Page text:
All Things CW: It’s Nick Saban’s College Football World and We’re All Just Along for the Ride – Bama Maven

Wednesday was the opening of the early-signing period, with college football programs locking down the majority of top players in the 2022 recruiting classes, and once again Nick Saban has Alabama in the running to finish No. 1. 

That won’t be officially determined for a while yet, as National Signing Day is still a couple of months away and some of the key prospects won’t accepting scholarships until then, but we already know that the Crimson Tide is adding yet another stellar group. 

This is absolutely, positively not surprising on any level. 

Saban’s been able to claim 11 of the last 14 recruiting titles, including seven straight at one point. Just like how he’s been able to set the new standard on the field the coach has done likewise in recruiting. 

It may take a long, long time for anyone else match his success, if ever.  

In terms of accomplishments, no one in college football history compares, and that’s not a knock on anyone else, just the simple truth. From recruiting classes to national championships he has reset all of the standards.  

It’s gotten to the point that we’re almost out of things to follow (but we try anyway with the GOAT tracker on BamaCentral).

For example, with Bryce Young winning the Heisman Trophy last week, Saban tied Frank Leahy for most Heisman winners coached with four (Angelo Bertelli 1943, Johnny Lujack 1947, Leon Hart 1949 and Johnny Lattner 1953). Leahy, though, had a huge advantage of Notre Dame’s prowess during the years surrounding World War II.  

Prior to arriving at Alabama in 2007, Saban never even had a finalist for the award.   

One of the few Paul W. “Bear” Bryant accomplishments that Saban hasn’t matched yet is twice winning back-to-back national championships, but he might check that one off next month. 

Only six coaches have won four or more titles during the poll era, and if you go solely by Associated Press titles the list is down to three: Saban, Bryant and Leahy.   

Perhaps the only record that’s out of reach for Saban is all-time wins. He’s at No. 7 at the Division I level with 268, having surpassed Mack Brown this season, with Frank Beamer up next at 280.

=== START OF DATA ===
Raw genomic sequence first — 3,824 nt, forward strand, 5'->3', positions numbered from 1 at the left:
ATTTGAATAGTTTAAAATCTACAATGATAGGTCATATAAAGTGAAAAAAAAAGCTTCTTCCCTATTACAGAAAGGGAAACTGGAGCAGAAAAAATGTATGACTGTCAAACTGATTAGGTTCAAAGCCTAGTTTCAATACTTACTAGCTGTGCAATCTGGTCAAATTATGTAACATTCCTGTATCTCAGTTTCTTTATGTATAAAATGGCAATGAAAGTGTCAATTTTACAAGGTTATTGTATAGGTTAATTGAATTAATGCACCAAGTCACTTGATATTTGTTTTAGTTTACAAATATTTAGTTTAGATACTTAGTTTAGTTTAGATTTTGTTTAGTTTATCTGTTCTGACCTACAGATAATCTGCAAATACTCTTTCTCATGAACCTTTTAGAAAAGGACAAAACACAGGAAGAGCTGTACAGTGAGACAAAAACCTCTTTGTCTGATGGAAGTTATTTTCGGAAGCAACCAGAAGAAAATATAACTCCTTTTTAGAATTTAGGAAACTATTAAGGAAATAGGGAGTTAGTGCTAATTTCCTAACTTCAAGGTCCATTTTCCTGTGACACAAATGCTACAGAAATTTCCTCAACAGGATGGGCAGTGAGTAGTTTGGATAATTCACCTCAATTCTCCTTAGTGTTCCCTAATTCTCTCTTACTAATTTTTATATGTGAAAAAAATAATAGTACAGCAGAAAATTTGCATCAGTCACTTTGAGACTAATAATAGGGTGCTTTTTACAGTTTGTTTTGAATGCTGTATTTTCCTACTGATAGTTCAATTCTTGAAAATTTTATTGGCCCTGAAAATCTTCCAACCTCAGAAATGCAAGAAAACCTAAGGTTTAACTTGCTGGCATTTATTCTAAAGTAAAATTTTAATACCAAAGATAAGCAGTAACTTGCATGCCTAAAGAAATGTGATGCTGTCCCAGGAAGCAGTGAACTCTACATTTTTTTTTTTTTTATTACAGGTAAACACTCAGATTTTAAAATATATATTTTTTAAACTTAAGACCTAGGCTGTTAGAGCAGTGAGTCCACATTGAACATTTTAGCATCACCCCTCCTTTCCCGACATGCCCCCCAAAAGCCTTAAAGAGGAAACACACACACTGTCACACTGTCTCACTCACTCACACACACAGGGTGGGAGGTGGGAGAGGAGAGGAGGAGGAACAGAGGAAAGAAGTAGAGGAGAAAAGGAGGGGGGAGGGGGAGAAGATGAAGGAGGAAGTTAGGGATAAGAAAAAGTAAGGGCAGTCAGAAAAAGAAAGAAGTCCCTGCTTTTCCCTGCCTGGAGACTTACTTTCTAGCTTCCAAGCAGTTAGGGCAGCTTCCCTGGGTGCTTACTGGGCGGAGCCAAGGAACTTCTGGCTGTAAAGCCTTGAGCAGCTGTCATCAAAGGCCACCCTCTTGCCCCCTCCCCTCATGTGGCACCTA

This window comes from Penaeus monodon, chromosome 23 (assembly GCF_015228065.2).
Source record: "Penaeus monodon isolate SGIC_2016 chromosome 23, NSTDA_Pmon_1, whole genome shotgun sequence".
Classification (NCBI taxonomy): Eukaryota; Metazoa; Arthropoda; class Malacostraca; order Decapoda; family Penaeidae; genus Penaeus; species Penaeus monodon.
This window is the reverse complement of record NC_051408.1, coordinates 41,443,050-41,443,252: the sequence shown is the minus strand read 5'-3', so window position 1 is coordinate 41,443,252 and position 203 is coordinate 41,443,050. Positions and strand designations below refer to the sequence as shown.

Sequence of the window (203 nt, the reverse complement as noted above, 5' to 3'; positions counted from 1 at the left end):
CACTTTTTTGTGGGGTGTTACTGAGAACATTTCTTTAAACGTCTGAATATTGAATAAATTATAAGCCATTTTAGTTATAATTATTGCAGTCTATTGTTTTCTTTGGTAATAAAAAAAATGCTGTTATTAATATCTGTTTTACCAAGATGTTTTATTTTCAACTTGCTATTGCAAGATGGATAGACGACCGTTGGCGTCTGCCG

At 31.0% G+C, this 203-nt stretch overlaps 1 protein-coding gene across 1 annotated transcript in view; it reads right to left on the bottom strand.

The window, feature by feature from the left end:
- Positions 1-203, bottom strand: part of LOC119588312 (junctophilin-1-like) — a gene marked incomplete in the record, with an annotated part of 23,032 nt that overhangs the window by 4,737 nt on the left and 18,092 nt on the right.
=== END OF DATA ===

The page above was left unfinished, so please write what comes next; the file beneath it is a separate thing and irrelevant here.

Joe Paterno finished with 409, which took 46 years and until he was 85. 

If Saban coached until that age he would need to average 9.5 wins per season to top him. 

But Bryant’s 323, which is third, is coming up fast. Saban could top it if he coaches at least five more years.  

Changing SEC Landscape

If you weren’t impressed by what former Alabama assistant coach Billy Napier did at Florida this past week, go back and take a another look because it signaled a big-time change in the SEC landscape. 

Less than two weeks on the job, Napier landed the No. 1 safety/No. 29 overall prospect in Kamari Wilson, the No. 2 linebacker/No. 18 overall player in Shemar James, and the No. 10 cornerback/No. 80 overall talent Devin Moore. 

Forget that Florida signed just nine players on Wednesday, and even with them still has only 73 players on scholarship for next season. After initially targeting quality over quantity, Napier can now go after many of the the top remaining unsigned prospects, and fill in some gaps through the transfer portal. 

There were two other important developments that should have everyone else in the SEC concerned. 

1] Napier hired defensive backs coach Corey Raymond from his alma mater at LSU. He was the longest tenured coach on staff, going back to 2012, he was a big part of the Tigers claiming to be DBU.  

When Eli Ricks announced he was transferring to Alabama, Raymond was one of the people at LSU he went out of his way to thank.  

2] Whatever was the problem between Dan Mullen and IMG Academy in Bradenton, which cranks out top prospects as well as any program in the nation, it’s already gone.

That, along with former Crimson Tide assistant Mario Cristobal back in Miami, will make recruiting top players out of the Sunshine State a lot more difficult. Yes, even for Saban. 

Napier was paying attention during his time in Tuscaloosa. He had a large support staff at Louisiana and will have an even bigger one in Gainesville. 

Moreover, he’ll bring a sense of stability that the Gators haven’t had in a long time. 

Napier went 7-7 during his first season at Louisiana, then 11-3 and 10-1, and his now-former team is 12-1 heading into its bowl game. Even after taking the Florida job, he stayed to lead the Ragin’ Cajuns in the conference title game.

Why? Because he owed it to his players.  

“There was no question regarding coaching in the championship game,” Napier said. “I mean, that was non-negotiable.”

The 24-16 victory over Appalachian State was was Louisiana’s first Sun Belt title and first out-right conference championship in more than 50 years. 

“Billy did an outstanding job for us,” Saban said. “He was a very good coach. He was a great recruiter. He had great relationships with the players. He was a good teacher on the field. Hard worker, great character, good personality, very, very good family.